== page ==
The Transmission Company of Nigeria, TCN, has said that at no time has the country’s electricity generation capacity reached a peak of 5,000 megawatts, MW.
This contradicts President Goodluck Jonathan’s claim during his third Presidential media chat last November that the combined average power generation capacity from all the power plants in the country moved from less than 3,000 MW in 2007 to a new peak capacity above 5,000 MW.
The President had listed the 5,000MW power generation capacity as one of his administration’s major achievements under the Power Sector Reform agenda.
“Power is one area Nigerians appreciate we are moving. We are yet to get 24 hours of light in our cities, but you would agree with me the difference is clear,” the president told the panel of interviewers, which consisted of Muhammed Abubakar of Nigerian Television Authority, NTA; Martins Oloja of the Guardian; Ikedi Isighuzor of Vanguard and Gbemi Olujobi of the National Mirror.
“We moved, in 2007, from about a little below 3,000 MW production average.
“Now, we are generating more than 5,000MW (of electricity).
“But because of weak transmission infrastructure, we cannot evacuate,” the president said.
As at the time President made the claim, TCN, the Power Holding Company of Nigeria, PHCN, successor company in charge of monitoring electricity transmission data in the country, had given 4,321.3MW as the country’s power generation capacity as at August, 31, 2012.
President’s Spokesman, Reuben Abati, and the Special Adviser to the Minister of Power, Garubadeen Mohammed, did not respond to calls and emails sent to them seeking clarification on the source of the President’s controversial figure.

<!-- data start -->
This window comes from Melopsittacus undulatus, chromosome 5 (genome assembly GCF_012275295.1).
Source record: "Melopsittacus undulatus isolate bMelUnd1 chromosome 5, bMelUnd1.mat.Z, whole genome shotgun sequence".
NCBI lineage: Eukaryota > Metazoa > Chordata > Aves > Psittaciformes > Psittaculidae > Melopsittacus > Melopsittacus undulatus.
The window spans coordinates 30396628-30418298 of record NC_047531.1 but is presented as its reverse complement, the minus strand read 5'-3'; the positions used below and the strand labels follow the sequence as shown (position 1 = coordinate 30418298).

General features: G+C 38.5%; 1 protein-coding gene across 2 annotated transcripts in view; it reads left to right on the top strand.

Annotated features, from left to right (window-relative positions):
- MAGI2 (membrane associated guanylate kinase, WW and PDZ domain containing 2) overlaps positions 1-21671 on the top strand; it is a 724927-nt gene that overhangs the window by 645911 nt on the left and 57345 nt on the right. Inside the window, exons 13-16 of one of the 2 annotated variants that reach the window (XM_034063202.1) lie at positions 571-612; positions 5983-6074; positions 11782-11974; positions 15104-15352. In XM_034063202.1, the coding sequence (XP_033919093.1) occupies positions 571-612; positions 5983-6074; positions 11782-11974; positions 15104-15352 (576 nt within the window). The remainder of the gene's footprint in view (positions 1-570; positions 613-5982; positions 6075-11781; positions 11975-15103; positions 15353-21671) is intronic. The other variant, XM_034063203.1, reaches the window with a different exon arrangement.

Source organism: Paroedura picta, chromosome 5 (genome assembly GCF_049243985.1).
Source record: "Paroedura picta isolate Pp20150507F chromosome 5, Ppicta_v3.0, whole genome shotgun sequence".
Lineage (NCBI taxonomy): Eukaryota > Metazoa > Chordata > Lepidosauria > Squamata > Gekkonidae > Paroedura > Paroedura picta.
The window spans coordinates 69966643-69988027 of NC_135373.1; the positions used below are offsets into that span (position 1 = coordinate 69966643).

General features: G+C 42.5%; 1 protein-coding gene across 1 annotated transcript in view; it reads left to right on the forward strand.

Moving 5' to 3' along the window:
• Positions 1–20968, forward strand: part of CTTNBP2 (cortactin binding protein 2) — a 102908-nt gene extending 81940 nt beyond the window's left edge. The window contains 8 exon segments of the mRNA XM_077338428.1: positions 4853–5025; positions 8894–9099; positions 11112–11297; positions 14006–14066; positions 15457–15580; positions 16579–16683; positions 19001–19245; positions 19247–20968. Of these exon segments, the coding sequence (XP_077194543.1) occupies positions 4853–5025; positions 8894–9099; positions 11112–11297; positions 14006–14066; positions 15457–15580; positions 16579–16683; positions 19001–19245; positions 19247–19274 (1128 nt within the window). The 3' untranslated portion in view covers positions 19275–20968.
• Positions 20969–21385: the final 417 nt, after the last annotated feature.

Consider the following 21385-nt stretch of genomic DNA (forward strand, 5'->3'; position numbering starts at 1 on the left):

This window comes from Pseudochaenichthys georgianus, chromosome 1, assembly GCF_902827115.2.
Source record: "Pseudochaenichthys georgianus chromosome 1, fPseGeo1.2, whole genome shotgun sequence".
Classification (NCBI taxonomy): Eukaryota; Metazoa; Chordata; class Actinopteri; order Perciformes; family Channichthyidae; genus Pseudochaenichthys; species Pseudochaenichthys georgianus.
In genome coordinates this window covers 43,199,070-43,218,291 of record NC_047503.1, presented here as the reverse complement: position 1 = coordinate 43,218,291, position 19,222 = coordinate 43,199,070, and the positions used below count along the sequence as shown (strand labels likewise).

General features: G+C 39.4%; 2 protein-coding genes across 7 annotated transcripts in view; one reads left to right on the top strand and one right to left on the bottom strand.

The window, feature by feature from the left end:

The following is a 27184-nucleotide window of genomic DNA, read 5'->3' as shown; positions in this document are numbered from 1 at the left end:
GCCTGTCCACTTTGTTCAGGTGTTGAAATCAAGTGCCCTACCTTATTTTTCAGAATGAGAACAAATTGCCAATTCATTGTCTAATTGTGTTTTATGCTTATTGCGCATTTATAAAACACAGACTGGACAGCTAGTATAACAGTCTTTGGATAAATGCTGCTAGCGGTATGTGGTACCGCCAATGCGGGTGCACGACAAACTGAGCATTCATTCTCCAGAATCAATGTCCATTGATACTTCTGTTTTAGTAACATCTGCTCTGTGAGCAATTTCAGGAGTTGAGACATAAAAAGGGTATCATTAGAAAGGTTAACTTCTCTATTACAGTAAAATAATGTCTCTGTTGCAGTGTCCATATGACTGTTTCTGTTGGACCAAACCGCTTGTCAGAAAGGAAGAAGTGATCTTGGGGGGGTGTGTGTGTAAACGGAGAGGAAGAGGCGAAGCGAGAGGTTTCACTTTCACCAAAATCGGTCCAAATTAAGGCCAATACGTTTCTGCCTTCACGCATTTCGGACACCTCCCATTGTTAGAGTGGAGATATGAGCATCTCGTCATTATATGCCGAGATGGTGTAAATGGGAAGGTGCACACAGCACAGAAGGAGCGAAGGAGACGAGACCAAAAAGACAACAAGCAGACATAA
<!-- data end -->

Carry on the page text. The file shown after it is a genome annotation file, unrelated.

But, the Assistant General Manager, Public Affairs of TCN, Dave Ifabiyi, said on Wednesday during a telephone chat from Abuja that at no time had the country’s power generation capacity neared 5,000 MW.
“There was never a time like that (5,000MW generation capacity), never. The highest peak generation of 4,517.6 MW was achieved on December 23, 2012,” Mr. Ifabiyi said.
The TCN spokesman, said in a previous statement, that a new peak power generation capacity of 4,502.2 MW was achieved on December 21, 2012, an improvement on the 4,454.1 MW achieved on December 19.
He attributed the achievement to the commitment of the President to fulfill his promise to Nigerians on improved electricity supply.
Mr. Ifabiyi dispelled any insinuation that the TCN was probably not transmitting all the generated electricity when he said that transmission and distribution companies would continue to harness “every available generation to ensure delivery of stable electricity supply” even as more National Integrated Power Projects, NIPPs became functional.
This is not the first time President Jonathan would be making a public statement that turned out to be false.
In his Independence Day broadcast to Nigerians on October 1, the president had claimed that “In its latest report, Transparency International (TI) noted that Nigeria is the second most improved country in the effort to curb corruption.”
The claim turned out to be false.
Following a PREMIUM TIMES enquiry, Transparency International stated that it “does not have a recent rating or report that places Nigeria as the second most improved country in the fight against corruption.
The latest Transparency International Corruption Index report later released placed Nigeria as the 35th most corrupt country in the world.
The president is yet to apologise to Nigerians for that goof, just as he may not apologise for this.
TCN to Improve Operations
The TCN Chief Executive Officer, Olusola Akinniranye, said the company would not relent in its efforts to ensure that the transmission grid functions effectively for greater efficiency.
Mr. Akinniranye said part of that effort is to restore the Benin-Egbin 330kV line as well as complete the new transmission/distribution interface projects to further enhance the company’s power evacuation capacity.
He appealed to electricity consumers to continue to partner with TCN in protecting electricity installations and forestall vandalism, which he said was constituting a major setback to efforts to improve electricity supplies.